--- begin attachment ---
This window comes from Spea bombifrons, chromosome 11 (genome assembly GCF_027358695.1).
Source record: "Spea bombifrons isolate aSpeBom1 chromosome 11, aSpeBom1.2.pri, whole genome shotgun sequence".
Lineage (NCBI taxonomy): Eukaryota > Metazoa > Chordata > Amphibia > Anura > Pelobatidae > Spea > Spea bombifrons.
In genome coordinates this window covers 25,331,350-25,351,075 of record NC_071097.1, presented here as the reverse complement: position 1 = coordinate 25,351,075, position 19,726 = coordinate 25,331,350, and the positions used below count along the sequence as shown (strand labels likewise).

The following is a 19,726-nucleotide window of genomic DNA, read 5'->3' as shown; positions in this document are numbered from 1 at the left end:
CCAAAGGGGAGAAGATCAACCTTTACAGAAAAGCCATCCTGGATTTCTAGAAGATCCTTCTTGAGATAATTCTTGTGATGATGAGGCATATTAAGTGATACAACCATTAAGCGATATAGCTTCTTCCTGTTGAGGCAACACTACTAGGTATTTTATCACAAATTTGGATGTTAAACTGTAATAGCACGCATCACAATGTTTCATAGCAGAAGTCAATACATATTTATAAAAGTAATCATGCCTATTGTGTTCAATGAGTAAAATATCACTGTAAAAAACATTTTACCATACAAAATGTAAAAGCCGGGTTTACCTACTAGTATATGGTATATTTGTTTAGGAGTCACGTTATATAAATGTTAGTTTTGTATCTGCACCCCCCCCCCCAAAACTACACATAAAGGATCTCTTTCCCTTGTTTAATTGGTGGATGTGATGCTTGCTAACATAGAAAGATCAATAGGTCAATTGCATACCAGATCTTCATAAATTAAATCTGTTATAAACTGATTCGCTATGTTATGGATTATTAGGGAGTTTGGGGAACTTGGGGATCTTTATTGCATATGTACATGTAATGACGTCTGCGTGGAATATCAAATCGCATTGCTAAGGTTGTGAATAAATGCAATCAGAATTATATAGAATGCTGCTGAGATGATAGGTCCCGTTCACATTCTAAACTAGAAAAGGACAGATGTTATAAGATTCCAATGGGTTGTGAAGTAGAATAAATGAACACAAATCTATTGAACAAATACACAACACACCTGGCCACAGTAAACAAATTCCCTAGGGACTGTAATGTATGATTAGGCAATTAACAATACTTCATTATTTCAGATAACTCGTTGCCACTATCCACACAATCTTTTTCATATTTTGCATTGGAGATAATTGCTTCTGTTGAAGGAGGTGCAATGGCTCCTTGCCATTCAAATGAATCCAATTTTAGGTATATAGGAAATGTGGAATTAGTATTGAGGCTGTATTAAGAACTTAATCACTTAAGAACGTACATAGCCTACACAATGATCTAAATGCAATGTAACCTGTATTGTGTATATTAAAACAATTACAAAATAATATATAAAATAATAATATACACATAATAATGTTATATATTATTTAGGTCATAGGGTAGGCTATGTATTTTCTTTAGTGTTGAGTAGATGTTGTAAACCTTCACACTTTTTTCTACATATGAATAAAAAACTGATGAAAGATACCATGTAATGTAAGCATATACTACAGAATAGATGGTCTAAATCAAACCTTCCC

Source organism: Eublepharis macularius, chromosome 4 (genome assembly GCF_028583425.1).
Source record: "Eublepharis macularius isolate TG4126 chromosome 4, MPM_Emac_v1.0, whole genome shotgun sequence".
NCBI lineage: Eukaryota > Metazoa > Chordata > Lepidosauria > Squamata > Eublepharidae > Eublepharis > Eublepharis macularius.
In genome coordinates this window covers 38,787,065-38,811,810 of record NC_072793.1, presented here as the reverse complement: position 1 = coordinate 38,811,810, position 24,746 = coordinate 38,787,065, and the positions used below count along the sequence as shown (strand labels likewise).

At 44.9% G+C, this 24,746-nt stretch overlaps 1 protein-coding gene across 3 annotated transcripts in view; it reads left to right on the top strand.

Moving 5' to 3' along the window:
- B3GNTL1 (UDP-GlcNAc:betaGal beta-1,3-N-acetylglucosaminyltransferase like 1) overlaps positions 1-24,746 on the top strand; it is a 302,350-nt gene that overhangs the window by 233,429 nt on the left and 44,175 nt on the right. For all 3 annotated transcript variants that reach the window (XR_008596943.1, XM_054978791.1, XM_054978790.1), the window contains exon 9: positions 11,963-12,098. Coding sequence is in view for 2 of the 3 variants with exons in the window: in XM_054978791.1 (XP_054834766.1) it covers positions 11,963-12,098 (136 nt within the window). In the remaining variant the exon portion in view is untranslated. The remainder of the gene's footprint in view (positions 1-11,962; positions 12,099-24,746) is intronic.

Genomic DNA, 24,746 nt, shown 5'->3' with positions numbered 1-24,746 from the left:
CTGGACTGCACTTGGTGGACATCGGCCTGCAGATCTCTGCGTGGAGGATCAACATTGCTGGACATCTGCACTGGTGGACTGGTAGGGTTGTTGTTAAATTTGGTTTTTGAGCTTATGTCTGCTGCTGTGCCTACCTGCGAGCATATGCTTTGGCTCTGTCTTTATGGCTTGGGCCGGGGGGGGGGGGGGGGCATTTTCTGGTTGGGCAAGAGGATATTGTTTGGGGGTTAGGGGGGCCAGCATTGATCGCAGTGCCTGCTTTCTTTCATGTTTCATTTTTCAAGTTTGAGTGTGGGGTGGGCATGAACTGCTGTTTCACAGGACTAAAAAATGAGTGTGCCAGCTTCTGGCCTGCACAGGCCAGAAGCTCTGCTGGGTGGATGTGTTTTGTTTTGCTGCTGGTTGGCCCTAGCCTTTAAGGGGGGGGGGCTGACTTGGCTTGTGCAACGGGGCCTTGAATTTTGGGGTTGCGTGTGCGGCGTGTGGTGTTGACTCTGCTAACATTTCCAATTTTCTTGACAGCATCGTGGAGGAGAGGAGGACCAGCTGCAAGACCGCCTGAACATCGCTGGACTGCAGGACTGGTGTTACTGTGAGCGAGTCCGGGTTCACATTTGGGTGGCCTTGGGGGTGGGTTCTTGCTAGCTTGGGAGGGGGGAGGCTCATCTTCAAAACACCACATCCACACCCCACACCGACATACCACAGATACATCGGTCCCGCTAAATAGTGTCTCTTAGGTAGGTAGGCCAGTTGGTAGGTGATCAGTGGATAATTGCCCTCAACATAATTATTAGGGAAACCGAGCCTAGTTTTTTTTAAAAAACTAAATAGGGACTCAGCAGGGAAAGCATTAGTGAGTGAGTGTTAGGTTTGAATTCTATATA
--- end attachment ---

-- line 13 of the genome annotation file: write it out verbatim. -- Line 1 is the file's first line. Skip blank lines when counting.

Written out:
- B3GNTL1 (UDP-GlcNAc:betaGal beta-1,3-N-acetylglucosaminyltransferase like 1) overlaps positions 1-24,746 on the top strand; it is a 302,350-nt gene that overhangs the window by 233,429 nt on the left and 44,175 nt on the right. For all 3 annotated transcript variants that reach the window (XR_008596943.1, XM_054978791.1, XM_054978790.1), the window contains exon 9: positions 11,963-12,098. Coding sequence is in view for 2 of the 3 variants with exons in the window: in XM_054978791.1 (XP_054834766.1) it covers positions 11,963-12,098 (136 nt within the window). In the remaining variant the exon portion in view is untranslated. The remainder of the gene's footprint in view (positions 1-11,962; positions 12,099-24,746) is intronic.